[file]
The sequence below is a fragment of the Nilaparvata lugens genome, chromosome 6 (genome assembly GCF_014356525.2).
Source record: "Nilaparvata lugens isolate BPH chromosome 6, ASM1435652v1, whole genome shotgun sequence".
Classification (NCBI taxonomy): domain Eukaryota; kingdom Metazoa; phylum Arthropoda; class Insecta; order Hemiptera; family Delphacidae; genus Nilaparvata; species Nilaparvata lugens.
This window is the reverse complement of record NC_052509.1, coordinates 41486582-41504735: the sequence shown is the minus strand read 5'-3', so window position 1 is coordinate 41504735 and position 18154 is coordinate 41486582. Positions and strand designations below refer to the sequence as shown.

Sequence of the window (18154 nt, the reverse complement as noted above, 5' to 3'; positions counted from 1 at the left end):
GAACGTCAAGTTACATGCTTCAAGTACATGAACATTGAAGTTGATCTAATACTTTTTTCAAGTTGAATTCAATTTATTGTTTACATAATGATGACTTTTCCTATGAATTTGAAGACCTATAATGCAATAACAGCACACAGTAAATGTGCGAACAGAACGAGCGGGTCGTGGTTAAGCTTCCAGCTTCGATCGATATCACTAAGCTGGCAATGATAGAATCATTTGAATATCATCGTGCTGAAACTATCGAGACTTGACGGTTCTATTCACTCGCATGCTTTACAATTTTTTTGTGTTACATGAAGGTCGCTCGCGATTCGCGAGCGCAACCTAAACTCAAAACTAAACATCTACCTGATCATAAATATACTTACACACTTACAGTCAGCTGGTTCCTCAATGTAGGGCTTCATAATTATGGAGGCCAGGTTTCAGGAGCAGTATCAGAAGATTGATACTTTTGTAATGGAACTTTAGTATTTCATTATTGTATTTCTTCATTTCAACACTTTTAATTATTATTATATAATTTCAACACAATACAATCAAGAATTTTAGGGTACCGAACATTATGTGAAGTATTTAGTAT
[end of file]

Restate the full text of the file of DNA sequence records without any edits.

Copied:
The sequence below is a fragment of the Nilaparvata lugens genome, chromosome 6 (genome assembly GCF_014356525.2).
Source record: "Nilaparvata lugens isolate BPH chromosome 6, ASM1435652v1, whole genome shotgun sequence".
Classification (NCBI taxonomy): domain Eukaryota; kingdom Metazoa; phylum Arthropoda; class Insecta; order Hemiptera; family Delphacidae; genus Nilaparvata; species Nilaparvata lugens.
This window is the reverse complement of record NC_052509.1, coordinates 41486582-41504735: the sequence shown is the minus strand read 5'-3', so window position 1 is coordinate 41504735 and position 18154 is coordinate 41486582. Positions and strand designations below refer to the sequence as shown.

Sequence of the window (18154 nt, the reverse complement as noted above, 5' to 3'; positions counted from 1 at the left end):
GAACGTCAAGTTACATGCTTCAAGTACATGAACATTGAAGTTGATCTAATACTTTTTTCAAGTTGAATTCAATTTATTGTTTACATAATGATGACTTTTCCTATGAATTTGAAGACCTATAATGCAATAACAGCACACAGTAAATGTGCGAACAGAACGAGCGGGTCGTGGTTAAGCTTCCAGCTTCGATCGATATCACTAAGCTGGCAATGATAGAATCATTTGAATATCATCGTGCTGAAACTATCGAGACTTGACGGTTCTATTCACTCGCATGCTTTACAATTTTTTTGTGTTACATGAAGGTCGCTCGCGATTCGCGAGCGCAACCTAAACTCAAAACTAAACATCTACCTGATCATAAATATACTTACACACTTACAGTCAGCTGGTTCCTCAATGTAGGGCTTCATAATTATGGAGGCCAGGTTTCAGGAGCAGTATCAGAAGATTGATACTTTTGTAATGGAACTTTAGTATTTCATTATTGTATTTCTTCATTTCAACACTTTTAATTATTATTATATAATTTCAACACAATACAATCAAGAATTTTAGGGTACCGAACATTATGTGAAGTATTTAGTAT